Run on Server
Run on Server
Overview
 

This document provides information on the Run > Run on Server menu item, including how it works, and how to make it appear or disappear on a given object.

Run/Debug menus
 

The Run, Debug, and Profile menu items are contributed by the Eclipse debug component. These menus appear on all objects in the UI that are adaptable to org.eclipse.debug.ui.actions.ILaunchable. Enabling these menus (by adapting objects to ILaunchable) is a prerequisite to enabling Run on Server.

 

If the Run menu appears on something that is not runnable, one solution is to try to remove the ILaunchable adapter to remove the menu entirely.

Run on Server Submenu
 

To determine when the Run on Server submenu appears in the Run menu, the org.eclipse.wst.server.ui.moduleArtifactAdapters extension point is used. This extension point provides an enablement expression that allows other plugins to enable the Run on Server submenu for specific objects. The Run on Server menu item appears on all objects that are accepted by at least one moduleArtifactAdapters expression.

 

Once the Run on Server menu item is selected, the selected object is adapted to IModuleArtifact. If the object cannot be adapted, an error message will be displayed (this should never happen unless an external plugin provides enablement but not adapting for an object). If the object can be adapted, Run on Server will proceed to try to find an available server to run on.

Tracing Run on Server Problems
 

The most common problems with Run on Server are it not appearing on objects that should be runnable, or appearing on objects that aren't runnable:

Run/Debug menu not appearing
 

This problem occurs when the selected object cannot be adapted (either directly or via an adapter factory) to ILaunchable. The owner of the object should provide an adapter to make the menu appear.

Run/Debug menu appearing on something that's not runnable
 

This problem occurs when the selected object is incorrectly adaptable to ILaunchable. The owner of the object should remove the ILaunchable interface or the adapter factory that supports the object.

Run on Server not appearing
 

Is Run on Server not appearing on an object that you think is runnable? Contact the development team responsible for the artifact (e.g. J2EE team for Servlet) and ask them to add support.

Run on Server appearing on something that's not runnable
 

This problem can only occur when some plugin is using the moduleArtifactAdapter extension point to enable for an object that it shouldn't. Use the steps below to figure out which plugin is causing the problem and open a defect up against them.

 

Using a development environment, turn on tracing for org.eclipse.wst.server.ui and launch a workbench. When you right click on the object and hover over the Run menu, the following line of trace will be output as Run on Server appears: "Run On Server for XX is enabled by YY." XX is the object that you have selected, and YY is the extension point id for the plugin that is doing the enablement. Track down the id and open a defect against this component.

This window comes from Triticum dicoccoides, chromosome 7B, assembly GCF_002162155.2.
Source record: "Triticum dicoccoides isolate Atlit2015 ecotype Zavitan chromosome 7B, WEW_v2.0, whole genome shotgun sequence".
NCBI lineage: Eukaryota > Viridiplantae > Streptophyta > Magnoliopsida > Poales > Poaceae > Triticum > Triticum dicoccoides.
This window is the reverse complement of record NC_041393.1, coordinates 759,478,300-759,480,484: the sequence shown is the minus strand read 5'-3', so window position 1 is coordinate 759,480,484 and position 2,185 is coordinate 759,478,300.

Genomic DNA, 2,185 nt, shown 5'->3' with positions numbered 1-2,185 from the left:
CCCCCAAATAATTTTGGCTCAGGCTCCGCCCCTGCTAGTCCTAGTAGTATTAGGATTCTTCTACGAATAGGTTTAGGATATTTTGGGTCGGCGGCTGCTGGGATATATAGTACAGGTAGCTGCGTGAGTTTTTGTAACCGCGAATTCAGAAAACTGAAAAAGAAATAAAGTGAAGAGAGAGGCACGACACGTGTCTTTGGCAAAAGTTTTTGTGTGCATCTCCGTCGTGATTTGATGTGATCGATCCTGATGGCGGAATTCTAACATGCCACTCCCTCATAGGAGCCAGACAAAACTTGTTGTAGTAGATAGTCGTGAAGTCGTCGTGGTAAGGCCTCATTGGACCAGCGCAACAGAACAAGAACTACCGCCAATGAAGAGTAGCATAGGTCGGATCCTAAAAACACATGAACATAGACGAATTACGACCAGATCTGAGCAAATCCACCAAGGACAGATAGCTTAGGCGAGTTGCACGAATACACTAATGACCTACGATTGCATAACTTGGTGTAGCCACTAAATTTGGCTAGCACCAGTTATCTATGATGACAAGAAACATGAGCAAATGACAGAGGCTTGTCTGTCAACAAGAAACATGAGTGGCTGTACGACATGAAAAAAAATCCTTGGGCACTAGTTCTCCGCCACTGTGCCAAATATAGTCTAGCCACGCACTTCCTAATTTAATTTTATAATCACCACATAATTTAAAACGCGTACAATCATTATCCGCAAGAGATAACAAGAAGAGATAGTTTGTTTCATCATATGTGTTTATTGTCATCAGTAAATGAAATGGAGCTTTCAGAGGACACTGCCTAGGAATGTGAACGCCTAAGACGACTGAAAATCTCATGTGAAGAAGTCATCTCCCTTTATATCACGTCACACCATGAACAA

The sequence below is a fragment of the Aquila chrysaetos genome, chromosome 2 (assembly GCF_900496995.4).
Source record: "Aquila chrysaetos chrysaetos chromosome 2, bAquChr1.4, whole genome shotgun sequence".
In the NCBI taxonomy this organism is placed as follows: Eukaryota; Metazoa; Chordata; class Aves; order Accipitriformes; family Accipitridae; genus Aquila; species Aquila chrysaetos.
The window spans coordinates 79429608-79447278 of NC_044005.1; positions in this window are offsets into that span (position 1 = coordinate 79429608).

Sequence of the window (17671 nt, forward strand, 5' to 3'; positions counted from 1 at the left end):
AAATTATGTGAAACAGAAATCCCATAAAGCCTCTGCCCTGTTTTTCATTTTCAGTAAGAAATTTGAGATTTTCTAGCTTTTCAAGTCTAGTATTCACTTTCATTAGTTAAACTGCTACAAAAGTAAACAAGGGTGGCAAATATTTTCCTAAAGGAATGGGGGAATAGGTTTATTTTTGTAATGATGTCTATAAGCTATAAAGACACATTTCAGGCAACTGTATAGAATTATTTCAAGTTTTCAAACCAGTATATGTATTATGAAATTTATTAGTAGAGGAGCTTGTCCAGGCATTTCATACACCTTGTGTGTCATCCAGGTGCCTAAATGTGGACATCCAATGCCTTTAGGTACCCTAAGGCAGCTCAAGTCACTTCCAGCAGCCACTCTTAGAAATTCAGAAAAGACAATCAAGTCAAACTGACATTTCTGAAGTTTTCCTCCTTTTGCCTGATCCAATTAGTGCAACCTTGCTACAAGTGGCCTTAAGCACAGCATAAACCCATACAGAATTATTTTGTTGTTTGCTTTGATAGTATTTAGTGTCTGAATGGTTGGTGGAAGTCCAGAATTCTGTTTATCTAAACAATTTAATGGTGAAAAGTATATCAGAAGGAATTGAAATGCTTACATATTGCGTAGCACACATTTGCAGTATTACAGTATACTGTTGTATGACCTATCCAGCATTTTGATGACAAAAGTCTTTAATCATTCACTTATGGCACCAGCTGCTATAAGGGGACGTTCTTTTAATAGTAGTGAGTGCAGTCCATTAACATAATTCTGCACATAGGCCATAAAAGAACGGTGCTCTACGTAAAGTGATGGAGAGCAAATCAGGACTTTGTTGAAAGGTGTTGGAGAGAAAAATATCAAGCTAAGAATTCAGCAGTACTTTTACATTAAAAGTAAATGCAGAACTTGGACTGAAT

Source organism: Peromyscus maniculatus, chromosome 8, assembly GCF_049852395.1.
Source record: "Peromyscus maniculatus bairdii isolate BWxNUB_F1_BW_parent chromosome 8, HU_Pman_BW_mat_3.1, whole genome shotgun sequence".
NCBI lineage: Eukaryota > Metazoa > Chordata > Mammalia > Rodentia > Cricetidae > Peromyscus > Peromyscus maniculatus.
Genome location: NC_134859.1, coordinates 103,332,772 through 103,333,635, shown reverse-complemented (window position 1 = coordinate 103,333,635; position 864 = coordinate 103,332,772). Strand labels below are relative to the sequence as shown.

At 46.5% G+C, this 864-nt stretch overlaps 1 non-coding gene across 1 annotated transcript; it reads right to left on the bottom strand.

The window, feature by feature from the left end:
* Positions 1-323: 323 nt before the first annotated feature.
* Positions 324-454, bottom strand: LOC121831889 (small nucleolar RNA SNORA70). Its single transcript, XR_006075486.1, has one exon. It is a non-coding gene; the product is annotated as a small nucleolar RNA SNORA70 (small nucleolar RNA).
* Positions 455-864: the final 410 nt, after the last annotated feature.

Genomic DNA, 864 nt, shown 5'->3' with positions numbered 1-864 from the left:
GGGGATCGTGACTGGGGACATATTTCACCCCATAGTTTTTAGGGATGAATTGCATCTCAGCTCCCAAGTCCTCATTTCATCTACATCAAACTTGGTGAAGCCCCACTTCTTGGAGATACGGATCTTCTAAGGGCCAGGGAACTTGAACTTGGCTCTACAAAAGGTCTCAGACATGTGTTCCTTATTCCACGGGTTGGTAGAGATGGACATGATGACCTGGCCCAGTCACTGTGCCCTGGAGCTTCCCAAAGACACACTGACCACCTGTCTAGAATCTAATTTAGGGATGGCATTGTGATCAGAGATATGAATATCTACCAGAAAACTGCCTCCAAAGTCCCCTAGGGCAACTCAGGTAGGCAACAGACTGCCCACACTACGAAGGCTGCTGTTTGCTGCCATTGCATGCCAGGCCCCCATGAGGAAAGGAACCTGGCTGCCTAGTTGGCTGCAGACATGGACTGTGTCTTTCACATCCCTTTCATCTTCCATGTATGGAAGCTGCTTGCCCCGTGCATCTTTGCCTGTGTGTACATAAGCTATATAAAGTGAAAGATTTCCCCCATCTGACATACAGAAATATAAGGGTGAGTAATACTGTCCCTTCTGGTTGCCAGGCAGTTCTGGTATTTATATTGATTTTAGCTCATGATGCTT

Run on Server appears but fails on execution
 

This problem can only occur when a plugin provides enablement for an object but does not allow the object to adapt to IModuleArtifact. Use the tracing steps above to identify the plugin and open a defect to get the object adapted.

Appendix
 

The appendix contains some useful hints and tips.

Enablement Expression Performance
 

Enablement expressions allow you to create arbitrarily complex expressions using ands, ors, nots, and Java code. For performance reasons, it's always better to use the expression support instead of using Java code, which is slower or may be in plugins that aren't loaded yet. However, simple Java tests can provide much better flexibility and do not need to cause large delays.

 

The best practice is to use enablement expressions as much as possible to filter down the number and types of objects that are applicable. As a final check, a property tester can then be used. However, it is still important to use expressions first, even if you know you'll be using a property tester for the last check - this will keep the performance up for all the objects that are filtered out.

Adding a Property Tester
 

To add a property tester to an enablement expression, try using the following example. In your plugin.xml, add the propertyTesters extension point:

<extension point="org.eclipse.core.expressions.propertyTesters">
   <propertyTester
      id="org.eclipse.myplugin.propertyTester"
      namespace="org.eclipse.myplugin"
      properties="someProperty"
      type="java.lang.Object"
      class="org.eclipse.myplugin.internal.MyPropertyTester">
   </propertyTester>
</extension>
Inside your plugin, add and implement the property tester code:
package org.eclipse.myplugin.internal;
import org.eclipse.core.expressions.PropertyTester;

public class MyPropertyTester extends PropertyTester {
	public boolean test(Object receiver, String property, Object[] args, Object expectedValue) {
		// cast receiver and/or expectedValue
		// if (xx) // check some dynamic property
			return true;
		// else
		//return false;
	}
}
You can now use a property expression within the enablement:
<test property="org.eclipse.myplugin.someProperty" value="true"/>